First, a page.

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Earth Syst. Dynam., 9, 563-592, 2018
https://doi.org/10.5194/esd-9-563-2018
© Author(s) 2018. This work is distributed under
the Creative Commons Attribution 4.0 License.
Research article
18 May 2018
Estimating sowing and harvest dates based on the Asian summer monsoon
Camilla Mathison1, Chetan Deva2, Pete Falloon1, and Andrew J. Challinor2 1Met Office Hadley Centre, FitzRoy Road, Exeter, EX1 3PB, UK
2School of Earth and Environment, Institute for Climate and Atmospheric Science, University of Leeds, Leeds, LS2 9AT, UK
Abstract. Sowing and harvest dates are a significant source of uncertainty within crop models, especially for regions where high-resolution data are unavailable or, as is the case in future climate runs, where no data are available at all. Global datasets are not always able to distinguish when wheat is grown in tropical and subtropical regions, and they are also often coarse in resolution. South Asia is one such region where large spatial variation means higher-resolution datasets are needed, together with greater clarity for the timing of the main wheat growing season. Agriculture in South Asia is closely associated with the dominating climatological phenomenon, the Asian summer monsoon (ASM). Rice and wheat are two highly important crops for the region, with rice being mainly cultivated in the wet season during the summer monsoon months and wheat during the dry winter. We present a method for estimating the crop sowing and harvest dates for rice and wheat using the ASM onset and retreat. The aim of this method is to provide a more accurate alternative to the global datasets of cropping calendars than is currently available and generate more representative inputs for climate impact assessments.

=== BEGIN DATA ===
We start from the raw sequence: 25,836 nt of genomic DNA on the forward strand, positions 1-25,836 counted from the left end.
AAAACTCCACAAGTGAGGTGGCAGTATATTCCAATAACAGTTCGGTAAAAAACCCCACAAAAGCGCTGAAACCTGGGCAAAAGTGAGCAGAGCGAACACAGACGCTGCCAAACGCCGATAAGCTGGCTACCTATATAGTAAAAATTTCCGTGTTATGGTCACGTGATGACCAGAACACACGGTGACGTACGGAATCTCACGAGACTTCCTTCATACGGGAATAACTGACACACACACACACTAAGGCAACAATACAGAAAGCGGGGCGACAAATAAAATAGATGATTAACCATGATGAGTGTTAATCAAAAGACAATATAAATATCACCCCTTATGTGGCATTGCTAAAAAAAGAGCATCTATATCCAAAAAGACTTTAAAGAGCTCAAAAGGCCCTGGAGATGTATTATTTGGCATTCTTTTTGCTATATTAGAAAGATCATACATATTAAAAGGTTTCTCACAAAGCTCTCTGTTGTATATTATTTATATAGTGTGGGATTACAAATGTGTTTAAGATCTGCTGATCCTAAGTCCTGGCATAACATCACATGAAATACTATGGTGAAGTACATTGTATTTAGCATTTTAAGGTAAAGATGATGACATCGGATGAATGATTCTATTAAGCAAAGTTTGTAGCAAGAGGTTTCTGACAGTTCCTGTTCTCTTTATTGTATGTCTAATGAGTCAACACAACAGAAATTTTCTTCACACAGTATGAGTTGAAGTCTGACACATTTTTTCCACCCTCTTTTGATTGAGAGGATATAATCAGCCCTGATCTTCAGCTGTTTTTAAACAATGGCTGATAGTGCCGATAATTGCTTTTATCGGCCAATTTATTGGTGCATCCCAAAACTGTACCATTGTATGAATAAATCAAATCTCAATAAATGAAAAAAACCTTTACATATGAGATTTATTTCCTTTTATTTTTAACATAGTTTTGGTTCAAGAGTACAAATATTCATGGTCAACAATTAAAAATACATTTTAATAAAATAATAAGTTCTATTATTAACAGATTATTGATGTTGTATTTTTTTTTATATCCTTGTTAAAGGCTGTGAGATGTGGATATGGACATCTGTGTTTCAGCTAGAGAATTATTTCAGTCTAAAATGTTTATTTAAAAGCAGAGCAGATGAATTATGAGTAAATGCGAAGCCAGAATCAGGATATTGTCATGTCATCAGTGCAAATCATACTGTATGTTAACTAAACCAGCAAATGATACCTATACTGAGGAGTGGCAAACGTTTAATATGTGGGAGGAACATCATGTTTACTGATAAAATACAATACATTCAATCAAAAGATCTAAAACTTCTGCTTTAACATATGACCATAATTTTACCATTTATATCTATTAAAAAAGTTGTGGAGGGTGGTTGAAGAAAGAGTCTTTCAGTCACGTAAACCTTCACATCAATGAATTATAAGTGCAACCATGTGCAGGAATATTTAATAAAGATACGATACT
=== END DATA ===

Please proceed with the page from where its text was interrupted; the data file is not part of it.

We first demonstrate that there is skill in the model prediction of monsoon onset and retreat for two downscaled general circulation models (GCMs) by comparing modelled precipitation with observations. We then calculate and apply sowing and harvest rules for rice and wheat for each simulation to climatological estimates of the monsoon onset and retreat for a present day period. We show that this method reproduces the present day sowing and harvest dates for most parts of India. The application of the method to two future simulations demonstrates that the estimated sowing and harvest dates are successfully modified to ensure that the growing season remains consistent with the internal model climate. The study therefore provides a useful way of modelling potential growing season adaptations to changes in future climate.

Citation: Mathison, C., Deva, C., Falloon, P., and Challinor, A. J.: Estimating sowing and harvest dates based on the Asian summer monsoon, Earth Syst. Dynam., 9, 563-592, https://doi.org/10.5194/esd-9-563-2018, 2018.
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Short summary
Sowing and harvest dates are a significant source of uncertainty within crop models. South Asia is one region with a large uncertainty. We aim to provide more accurate sowing and harvest dates than currently available and that are relevant for climate impact assessments. This method reproduces the present day sowing and harvest dates for most parts of India and when applied to two future periods provides a useful way of modelling potential growing season adaptations to changes in future climate.
Sowing and harvest dates are a significant source of uncertainty within crop models. South Asia...
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